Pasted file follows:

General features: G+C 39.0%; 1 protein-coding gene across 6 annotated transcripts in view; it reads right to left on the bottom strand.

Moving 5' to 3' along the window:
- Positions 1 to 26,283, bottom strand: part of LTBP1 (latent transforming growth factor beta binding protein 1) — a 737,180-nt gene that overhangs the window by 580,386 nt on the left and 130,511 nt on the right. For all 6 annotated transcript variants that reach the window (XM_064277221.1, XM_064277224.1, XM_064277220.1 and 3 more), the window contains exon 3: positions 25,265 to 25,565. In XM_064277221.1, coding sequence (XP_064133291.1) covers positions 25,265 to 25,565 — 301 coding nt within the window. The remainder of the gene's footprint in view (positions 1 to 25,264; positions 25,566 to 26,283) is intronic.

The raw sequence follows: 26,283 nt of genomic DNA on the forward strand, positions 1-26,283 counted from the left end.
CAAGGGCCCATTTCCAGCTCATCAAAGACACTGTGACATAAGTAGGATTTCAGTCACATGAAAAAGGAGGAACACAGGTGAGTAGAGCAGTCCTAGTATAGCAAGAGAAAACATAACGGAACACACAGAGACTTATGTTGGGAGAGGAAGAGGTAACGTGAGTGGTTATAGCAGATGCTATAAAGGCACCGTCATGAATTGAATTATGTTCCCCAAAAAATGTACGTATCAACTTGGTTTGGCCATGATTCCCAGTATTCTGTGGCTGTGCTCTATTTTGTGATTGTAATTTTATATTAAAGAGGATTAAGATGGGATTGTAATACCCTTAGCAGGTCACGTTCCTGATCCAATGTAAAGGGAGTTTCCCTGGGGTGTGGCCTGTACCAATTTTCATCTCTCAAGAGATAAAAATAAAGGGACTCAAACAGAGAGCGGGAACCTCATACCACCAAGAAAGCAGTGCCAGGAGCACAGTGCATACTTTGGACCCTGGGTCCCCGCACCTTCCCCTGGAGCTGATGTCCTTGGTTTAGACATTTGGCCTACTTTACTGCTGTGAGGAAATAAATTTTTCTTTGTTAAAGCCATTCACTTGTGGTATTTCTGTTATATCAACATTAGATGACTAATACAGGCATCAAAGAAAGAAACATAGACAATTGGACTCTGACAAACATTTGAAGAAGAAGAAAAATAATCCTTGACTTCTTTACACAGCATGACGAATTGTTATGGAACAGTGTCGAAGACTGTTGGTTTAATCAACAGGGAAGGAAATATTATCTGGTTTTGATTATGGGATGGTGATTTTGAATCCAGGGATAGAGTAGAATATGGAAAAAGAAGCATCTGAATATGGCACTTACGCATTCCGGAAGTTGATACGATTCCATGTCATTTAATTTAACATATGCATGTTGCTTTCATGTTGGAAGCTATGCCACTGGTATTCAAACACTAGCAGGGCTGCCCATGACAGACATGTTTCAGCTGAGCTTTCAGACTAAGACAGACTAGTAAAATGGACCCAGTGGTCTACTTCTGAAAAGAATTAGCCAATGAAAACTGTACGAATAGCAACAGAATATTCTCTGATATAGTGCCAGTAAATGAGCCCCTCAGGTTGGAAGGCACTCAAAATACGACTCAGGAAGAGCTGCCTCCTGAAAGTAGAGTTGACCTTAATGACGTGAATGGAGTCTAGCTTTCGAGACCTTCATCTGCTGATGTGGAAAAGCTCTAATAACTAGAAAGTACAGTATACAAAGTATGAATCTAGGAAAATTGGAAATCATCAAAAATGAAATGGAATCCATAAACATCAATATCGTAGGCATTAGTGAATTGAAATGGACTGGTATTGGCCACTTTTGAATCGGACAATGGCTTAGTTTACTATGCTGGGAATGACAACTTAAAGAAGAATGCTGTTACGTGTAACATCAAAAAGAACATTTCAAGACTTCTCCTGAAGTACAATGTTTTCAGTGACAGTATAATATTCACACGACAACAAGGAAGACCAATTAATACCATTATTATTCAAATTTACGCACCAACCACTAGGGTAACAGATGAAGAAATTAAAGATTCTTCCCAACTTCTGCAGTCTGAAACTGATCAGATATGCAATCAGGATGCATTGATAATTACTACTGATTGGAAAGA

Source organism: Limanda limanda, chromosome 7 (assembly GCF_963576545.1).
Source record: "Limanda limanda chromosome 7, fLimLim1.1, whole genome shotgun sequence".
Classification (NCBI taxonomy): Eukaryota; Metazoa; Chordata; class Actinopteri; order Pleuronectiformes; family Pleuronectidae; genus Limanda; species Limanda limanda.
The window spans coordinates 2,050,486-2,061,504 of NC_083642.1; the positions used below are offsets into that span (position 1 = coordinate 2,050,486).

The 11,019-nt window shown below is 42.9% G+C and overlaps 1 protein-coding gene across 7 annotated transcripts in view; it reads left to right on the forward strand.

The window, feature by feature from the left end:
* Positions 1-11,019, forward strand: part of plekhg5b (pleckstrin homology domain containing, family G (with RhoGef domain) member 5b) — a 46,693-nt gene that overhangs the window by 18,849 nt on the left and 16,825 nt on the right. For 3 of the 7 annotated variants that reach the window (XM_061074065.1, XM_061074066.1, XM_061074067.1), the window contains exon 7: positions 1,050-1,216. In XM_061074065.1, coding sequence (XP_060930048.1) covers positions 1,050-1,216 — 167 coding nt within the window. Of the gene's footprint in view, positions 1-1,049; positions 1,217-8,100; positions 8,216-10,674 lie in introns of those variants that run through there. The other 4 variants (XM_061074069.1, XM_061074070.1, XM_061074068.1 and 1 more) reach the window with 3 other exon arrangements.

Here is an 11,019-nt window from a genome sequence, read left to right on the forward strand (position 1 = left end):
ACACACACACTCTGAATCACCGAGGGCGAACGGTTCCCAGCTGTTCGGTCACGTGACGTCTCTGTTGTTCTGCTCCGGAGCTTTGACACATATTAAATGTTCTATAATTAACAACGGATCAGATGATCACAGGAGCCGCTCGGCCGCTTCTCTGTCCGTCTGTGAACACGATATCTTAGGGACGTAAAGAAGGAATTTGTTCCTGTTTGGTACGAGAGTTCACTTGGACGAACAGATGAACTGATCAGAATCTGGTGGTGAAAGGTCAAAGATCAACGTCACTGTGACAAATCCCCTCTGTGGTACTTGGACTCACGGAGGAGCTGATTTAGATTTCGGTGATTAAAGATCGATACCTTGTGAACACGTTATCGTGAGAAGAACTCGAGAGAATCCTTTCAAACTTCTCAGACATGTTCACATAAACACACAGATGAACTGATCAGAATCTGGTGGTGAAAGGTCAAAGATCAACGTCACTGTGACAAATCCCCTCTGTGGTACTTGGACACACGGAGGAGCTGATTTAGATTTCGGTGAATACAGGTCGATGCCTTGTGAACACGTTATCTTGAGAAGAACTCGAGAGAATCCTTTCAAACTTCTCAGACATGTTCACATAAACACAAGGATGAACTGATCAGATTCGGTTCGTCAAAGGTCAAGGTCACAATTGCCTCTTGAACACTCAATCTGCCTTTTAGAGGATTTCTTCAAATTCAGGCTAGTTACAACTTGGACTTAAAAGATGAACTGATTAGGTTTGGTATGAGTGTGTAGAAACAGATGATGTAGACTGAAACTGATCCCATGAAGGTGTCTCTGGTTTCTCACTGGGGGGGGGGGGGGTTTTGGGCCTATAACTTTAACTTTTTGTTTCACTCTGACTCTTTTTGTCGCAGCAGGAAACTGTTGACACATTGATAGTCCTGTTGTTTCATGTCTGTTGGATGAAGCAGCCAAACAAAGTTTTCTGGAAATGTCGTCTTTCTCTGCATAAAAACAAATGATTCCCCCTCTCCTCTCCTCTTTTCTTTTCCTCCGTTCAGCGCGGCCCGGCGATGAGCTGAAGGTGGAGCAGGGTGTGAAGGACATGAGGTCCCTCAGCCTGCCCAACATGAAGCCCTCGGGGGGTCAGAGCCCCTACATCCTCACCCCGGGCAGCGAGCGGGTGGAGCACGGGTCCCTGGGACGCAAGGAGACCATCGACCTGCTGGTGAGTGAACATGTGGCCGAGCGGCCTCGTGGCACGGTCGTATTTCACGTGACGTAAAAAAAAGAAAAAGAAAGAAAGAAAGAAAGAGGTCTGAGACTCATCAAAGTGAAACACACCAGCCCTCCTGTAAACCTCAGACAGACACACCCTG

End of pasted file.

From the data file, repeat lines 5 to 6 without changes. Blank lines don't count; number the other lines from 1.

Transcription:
CAAGGGCCCATTTCCAGCTCATCAAAGACACTGTGACATAAGTAGGATTTCAGTCACATGAAAAAGGAGGAACACAGGTGAGTAGAGCAGTCCTAGTATAGCAAGAGAAAACATAACGGAACACACAGAGACTTATGTTGGGAGAGGAAGAGGTAACGTGAGTGGTTATAGCAGATGCTATAAAGGCACCGTCATGAATTGAATTATGTTCCCCAAAAAATGTACGTATCAACTTGGTTTGGCCATGATTCCCAGTATTCTGTGGCTGTGCTCTATTTTGTGATTGTAATTTTATATTAAAGAGGATTAAGATGGGATTGTAATACCCTTAGCAGGTCACGTTCCTGATCCAATGTAAAGGGAGTTTCCCTGGGGTGTGGCCTGTACCAATTTTCATCTCTCAAGAGATAAAAATAAAGGGACTCAAACAGAGAGCGGGAACCTCATACCACCAAGAAAGCAGTGCCAGGAGCACAGTGCATACTTTGGACCCTGGGTCCCCGCACCTTCCCCTGGAGCTGATGTCCTTGGTTTAGACATTTGGCCTACTTTACTGCTGTGAGGAAATAAATTTTTCTTTGTTAAAGCCATTCACTTGTGGTATTTCTGTTATATCAACATTAGATGACTAATACAGGCATCAAAGAAAGAAACATAGACAATTGGACTCTGACAAACATTTGAAGAAGAAGAAAAATAATCCTTGACTTCTTTACACAGCATGACGAATTGTTATGGAACAGTGTCGAAGACTGTTGGTTTAATCAACAGGGAAGGAAATATTATCTGGTTTTGATTATGGGATGGTGATTTTGAATCCAGGGATAGAGTAGAATATGGAAAAAGAAGCATCTGAATATGGCACTTACGCATTCCGGAAGTTGATACGATTCCATGTCATTTAATTTAACATATGCATGTTGCTTTCATGTTGGAAGCTATGCCACTGGTATTCAAACACTAGCAGGGCTGCCCATGACAGACATGTTTCAGCTGAGCTTTCAGACTAAGACAGACTAGTAAAATGGACCCAGTGGTCTACTTCTGAAAAGAATTAGCCAATGAAAACTGTACGAATAGCAACAGAATATTCTCTGATATAGTGCCAGTAAATGAGCCCCTCAGGTTGGAAGGCACTCAAAATACGACTCAGGAAGAGCTGCCTCCTGAAAGTAGAGTTGACCTTAATGACGTGAATGGAGTCTAGCTTTCGAGACCTTCATCTGCTGATGTGGAAAAGCTCTAATAACTAGAAAGTACAGTATACAAAGTATGAATCTAGGAAAATTGGAAATCATCAAAAATGAAATGGAATCCATAAACATCAATATCGTAGGCATTAGTGAATTGAAATGGACTGGTATTGGCCACTTTTGAATCGGACAATGGCTTAGTTTACTATGCTGGGAATGACAACTTAAAGAAGAATGCTGTTACGTGTAACATCAAAAAGAACATTTCAAGACTTCTCCTGAAGTACAATGTTTTCAGTGACAGTATAATATTCACACGACAACAAGGAAGACCAATTAATACCATTATTATTCAAATTTACGCACCAACCACTAGGGTAACAGATGAAGAAATTAAAGATTCTTCCCAACTTCTGCAGTCTGAAACTGATCAGATATGCAATCAGGATGCATTGATAATTACTACTGATTGGAAAGA

Source organism: Limanda limanda, chromosome 7 (assembly GCF_963576545.1).